30/08/2004

The Father heart of God (by Floyd McClung)

Floyd McClung lives and works in the red-light district of Amsterdam. He and his family moved there in order to care for and help some of the young people who struggle in lifestyles they hate. In doing so he learned a great deal about suffering and hardship, and the tragedies of those growing up in some of the most dysfunctional families.

I'd heard his book recommended in various Christian circles, so was pleased when I came across it, reduced in price, at a local bookshop.

'The Father heart of God' has many shocking anecdotes about people whom the author spoke to in the course of his work. It tells, for instance, of a young man who claimed that the happiest day of his life was when he heard that his parents had both been killed in an accident. Or the girl who wished she were dead because her mother kept comparing her negatively to her dead sister. With straightforward style the book takes us to what Floyd McClung calls 'the wounded heart of man': the childhood abuse and neglect that causes so many people to embark on lives of drugs or prostitution, full of bitterness and anger.

But it isn't a negative book. Far from it. The author does not wallow in the pain of these young people, he simply shows us snapshot moments in their lives. And then he takes us to a different perspective: that of God, who is portrayed in the Bible as a loving Father.

So this book can be read at two levels: that of parents wanting to ensure that they give their children the fathering and mothering that will enable them to be confident, secure adults, and that of people who want to know more about the real Biblical view of God rather than the many false images that are portrayed in the media, by politicians, and even by some churches.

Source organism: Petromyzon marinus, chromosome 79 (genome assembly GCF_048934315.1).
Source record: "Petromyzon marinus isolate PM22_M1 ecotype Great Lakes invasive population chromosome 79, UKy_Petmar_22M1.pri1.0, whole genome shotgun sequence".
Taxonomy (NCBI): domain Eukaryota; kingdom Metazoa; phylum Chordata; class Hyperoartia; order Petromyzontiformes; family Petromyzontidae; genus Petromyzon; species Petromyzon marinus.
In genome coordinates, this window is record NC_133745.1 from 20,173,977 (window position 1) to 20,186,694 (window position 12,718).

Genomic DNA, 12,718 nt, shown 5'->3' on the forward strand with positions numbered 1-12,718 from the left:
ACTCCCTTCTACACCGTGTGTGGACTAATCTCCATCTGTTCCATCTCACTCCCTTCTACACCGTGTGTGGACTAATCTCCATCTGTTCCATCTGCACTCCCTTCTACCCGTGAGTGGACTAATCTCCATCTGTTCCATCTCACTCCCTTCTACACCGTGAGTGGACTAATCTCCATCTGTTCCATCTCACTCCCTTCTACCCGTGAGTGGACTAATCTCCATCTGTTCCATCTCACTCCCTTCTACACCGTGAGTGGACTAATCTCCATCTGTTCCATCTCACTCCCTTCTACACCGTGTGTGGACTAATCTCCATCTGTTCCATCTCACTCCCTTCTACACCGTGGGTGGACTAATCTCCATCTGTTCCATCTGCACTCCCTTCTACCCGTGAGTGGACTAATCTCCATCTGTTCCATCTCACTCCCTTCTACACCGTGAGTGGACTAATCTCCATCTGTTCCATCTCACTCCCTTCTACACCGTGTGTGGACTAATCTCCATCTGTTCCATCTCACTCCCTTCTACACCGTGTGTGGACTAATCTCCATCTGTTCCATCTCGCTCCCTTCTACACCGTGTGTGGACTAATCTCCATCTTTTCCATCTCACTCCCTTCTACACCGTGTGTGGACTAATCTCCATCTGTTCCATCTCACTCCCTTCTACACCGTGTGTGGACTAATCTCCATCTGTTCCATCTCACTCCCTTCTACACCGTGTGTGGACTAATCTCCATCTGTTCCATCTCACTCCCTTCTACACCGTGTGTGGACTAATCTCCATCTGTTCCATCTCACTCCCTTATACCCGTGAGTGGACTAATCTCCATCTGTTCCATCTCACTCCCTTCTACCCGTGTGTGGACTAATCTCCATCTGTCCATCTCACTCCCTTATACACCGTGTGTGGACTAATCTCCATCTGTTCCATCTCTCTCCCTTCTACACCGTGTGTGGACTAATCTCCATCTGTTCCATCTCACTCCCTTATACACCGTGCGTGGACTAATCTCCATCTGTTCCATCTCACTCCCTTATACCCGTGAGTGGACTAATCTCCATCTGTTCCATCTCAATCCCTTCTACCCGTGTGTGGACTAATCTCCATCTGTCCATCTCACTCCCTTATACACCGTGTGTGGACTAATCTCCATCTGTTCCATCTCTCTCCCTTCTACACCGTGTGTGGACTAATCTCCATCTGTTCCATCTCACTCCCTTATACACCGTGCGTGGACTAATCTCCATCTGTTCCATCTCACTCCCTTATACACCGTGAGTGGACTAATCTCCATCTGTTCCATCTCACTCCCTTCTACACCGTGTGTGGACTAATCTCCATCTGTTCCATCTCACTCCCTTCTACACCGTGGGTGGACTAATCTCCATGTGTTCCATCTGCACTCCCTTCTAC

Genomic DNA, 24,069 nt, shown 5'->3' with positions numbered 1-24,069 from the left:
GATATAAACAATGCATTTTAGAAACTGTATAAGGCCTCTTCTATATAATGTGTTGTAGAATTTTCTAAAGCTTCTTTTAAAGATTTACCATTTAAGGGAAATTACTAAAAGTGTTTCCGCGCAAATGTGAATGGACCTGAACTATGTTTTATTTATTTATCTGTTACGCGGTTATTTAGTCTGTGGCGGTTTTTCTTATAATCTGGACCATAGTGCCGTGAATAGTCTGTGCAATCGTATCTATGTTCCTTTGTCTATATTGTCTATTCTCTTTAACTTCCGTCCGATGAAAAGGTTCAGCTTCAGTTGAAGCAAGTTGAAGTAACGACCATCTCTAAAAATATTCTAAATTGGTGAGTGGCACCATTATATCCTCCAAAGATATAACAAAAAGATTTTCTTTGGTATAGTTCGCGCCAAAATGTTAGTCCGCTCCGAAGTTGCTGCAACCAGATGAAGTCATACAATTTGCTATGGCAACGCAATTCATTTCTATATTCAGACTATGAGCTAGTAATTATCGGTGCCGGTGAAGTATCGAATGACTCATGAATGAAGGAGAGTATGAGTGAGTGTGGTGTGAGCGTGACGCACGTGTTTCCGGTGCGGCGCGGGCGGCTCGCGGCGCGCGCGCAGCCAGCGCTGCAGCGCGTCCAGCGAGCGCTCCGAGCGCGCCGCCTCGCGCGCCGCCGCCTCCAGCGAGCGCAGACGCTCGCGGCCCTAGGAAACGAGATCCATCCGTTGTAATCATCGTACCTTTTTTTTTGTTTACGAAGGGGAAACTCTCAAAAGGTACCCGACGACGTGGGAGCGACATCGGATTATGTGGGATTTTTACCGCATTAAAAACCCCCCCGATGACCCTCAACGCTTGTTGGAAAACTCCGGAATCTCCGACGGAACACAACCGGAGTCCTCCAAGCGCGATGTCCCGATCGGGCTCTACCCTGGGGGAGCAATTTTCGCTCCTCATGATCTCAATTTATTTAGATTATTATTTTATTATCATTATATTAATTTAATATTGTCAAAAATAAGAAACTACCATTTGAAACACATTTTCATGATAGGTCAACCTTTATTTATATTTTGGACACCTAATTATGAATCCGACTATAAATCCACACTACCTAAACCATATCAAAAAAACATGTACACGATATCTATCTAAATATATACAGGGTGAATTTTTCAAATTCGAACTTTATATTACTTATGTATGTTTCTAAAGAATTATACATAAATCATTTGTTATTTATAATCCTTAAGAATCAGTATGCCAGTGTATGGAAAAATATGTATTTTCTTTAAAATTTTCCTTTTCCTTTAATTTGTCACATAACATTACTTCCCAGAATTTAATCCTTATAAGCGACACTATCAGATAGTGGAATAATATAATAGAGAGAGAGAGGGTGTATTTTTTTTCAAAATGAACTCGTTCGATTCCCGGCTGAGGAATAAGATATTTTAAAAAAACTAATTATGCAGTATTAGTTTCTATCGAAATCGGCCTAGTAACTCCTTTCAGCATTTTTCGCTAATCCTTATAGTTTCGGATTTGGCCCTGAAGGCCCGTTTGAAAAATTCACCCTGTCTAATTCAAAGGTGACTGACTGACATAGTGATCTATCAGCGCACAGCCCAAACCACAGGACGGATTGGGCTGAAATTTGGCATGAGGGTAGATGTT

As both a parent and a Christian, I found it a highly readable and moving book. The style is simple but never condescending, mixing the author's experiences with basic theology and explanations of Scripture verses. Any chapter could be read alone; those who aren't interested in God could still find much to challenge them in the sections about parenthood and the ideal which Floyd McClung sees as God's pattern for parenthood, but which secular psychologists would probably approve too.

But for those who are Christians, or interested in Christianity, the whole book is well worth reading from cover to cover. Gently and unobtrusively it invites people to consider their past, to forgive their parents for their faults, and to begin to see God as who he is rather than the distorted image that so many of us carry around from our early years.

The book also covers emotional and spiritual healing, breaking out of judgemental cycles, and dealing with the inevitable disappointments of life. It ends with an appendix discussing authority, and giving general constructive criteria for finding a counsellor or therapist for those that need professional help in overcoming childhood wounds. Despite being a fairly contented person without any history of abuse or neglect, I found a lot in this book that was helpful and also challenging to me: both as a parent, and simply as a person who sometimes observes others in emotional turmoil but has little idea what to say.

Despite all this wealth of experience and discussion, it's not a long book. Including the introduction and epilogue it's only 160 pages, and I read it in a couple of hours.

Highly recommended.

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